Stumbled across this a while ago. Tested it, and it seems to work, though false positives are going to be highly likely.
Original called for the following quantities (but I’ve found it can be scaled easily):
250mg activated charcoal (not necessary in oil analysis).
35mg flower sample.
Procedure is simple, and as I said, quantities can be scaled very easily. As a qualitative analysis there’s no need to accurately control quantities. If we were going to try and validate this method for quantification with some kind of colour chart, then we’d have to be more strict.
- Add NaOH + sample to an apppropriately sized vial.
- Half fill the vial with 91%+ IPA + shake.
- Fill the remainder of the vial with IPA that has been diluted to ~50% with H2O.
- Shake, and wait. Purple indicates CBD.
You may notice two layers form depending on amount of NaOH used - NaOH solution and IPA are poorly miscible. You’ll obviously notice the colour change in the top (IPA) layer where your analytes of interest are present.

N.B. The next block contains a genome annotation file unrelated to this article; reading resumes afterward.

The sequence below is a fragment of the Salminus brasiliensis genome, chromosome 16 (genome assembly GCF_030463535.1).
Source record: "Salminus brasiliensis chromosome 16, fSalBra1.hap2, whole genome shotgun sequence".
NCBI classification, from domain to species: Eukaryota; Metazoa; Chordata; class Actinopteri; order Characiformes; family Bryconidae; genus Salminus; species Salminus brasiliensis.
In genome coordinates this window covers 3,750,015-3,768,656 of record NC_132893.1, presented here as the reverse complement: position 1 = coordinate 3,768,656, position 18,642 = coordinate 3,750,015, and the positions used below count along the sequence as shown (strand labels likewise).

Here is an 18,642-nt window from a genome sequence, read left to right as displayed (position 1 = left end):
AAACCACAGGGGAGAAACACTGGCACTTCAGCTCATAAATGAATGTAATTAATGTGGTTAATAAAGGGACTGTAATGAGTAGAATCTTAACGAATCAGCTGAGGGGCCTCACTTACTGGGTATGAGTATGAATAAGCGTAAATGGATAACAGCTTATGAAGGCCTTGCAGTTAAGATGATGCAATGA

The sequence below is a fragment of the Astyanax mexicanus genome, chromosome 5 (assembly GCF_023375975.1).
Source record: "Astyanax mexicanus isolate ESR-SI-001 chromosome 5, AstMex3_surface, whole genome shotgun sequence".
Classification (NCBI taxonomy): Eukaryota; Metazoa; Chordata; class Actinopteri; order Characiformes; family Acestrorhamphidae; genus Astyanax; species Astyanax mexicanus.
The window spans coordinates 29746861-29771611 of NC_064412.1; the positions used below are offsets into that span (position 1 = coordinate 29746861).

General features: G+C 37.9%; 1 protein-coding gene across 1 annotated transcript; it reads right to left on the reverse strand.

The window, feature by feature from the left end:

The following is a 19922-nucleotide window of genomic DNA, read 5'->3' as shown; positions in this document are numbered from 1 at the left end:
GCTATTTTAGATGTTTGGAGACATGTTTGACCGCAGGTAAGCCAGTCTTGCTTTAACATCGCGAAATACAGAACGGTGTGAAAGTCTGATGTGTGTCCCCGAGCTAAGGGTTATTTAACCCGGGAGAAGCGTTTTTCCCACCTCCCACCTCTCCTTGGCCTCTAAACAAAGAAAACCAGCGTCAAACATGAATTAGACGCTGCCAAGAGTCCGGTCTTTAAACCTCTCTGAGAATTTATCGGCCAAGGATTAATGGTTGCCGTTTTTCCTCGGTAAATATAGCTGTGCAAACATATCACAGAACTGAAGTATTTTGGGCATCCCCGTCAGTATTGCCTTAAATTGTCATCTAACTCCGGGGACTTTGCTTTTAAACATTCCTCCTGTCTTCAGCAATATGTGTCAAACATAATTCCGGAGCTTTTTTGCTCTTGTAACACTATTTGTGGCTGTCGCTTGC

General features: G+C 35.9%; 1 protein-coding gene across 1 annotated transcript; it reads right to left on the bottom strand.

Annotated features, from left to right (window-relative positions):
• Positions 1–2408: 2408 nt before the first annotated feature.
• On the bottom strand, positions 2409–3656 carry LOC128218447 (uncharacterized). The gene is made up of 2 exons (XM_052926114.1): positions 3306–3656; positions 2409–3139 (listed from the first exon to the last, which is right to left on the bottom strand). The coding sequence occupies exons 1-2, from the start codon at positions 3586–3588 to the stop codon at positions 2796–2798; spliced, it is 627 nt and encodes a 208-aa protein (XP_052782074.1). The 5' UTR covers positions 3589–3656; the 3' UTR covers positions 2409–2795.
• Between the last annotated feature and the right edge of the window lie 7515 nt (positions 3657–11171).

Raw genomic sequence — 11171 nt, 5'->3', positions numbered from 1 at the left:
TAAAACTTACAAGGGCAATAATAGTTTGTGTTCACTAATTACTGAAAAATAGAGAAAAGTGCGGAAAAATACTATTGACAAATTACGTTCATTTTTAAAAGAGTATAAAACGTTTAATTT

Original author suggested the use of activated charcoal to give extra clarity and easier spot the colour change when analysing flower samples, however in my efforts, it only seemed to make it even harder to observe any colour change.
There is obviously the potential for false positives here. I tried testing a relatively pure d9 sample, but it turns out my d9 sample had 20% CBD in it after analysis, so the false positive I believed to see for d9 wasn’t actually a false positive, because there was CBD in the sample.
Left = 99.6% CBD
Right = Distillate sample w/ ~70% THC & ~20% CBD.
Suspected THC dominant Flower sample with activated charcoal. (You can see it didn’t really help the colour in my instance, but that could be because I didn’t stick to the outlined proportions).
Video below showing the start of the gradual change in colour after shaking.
edit: Not sure if embedding of videos is supported here yet. Not sure it’s even necessary. Here’s the link anyway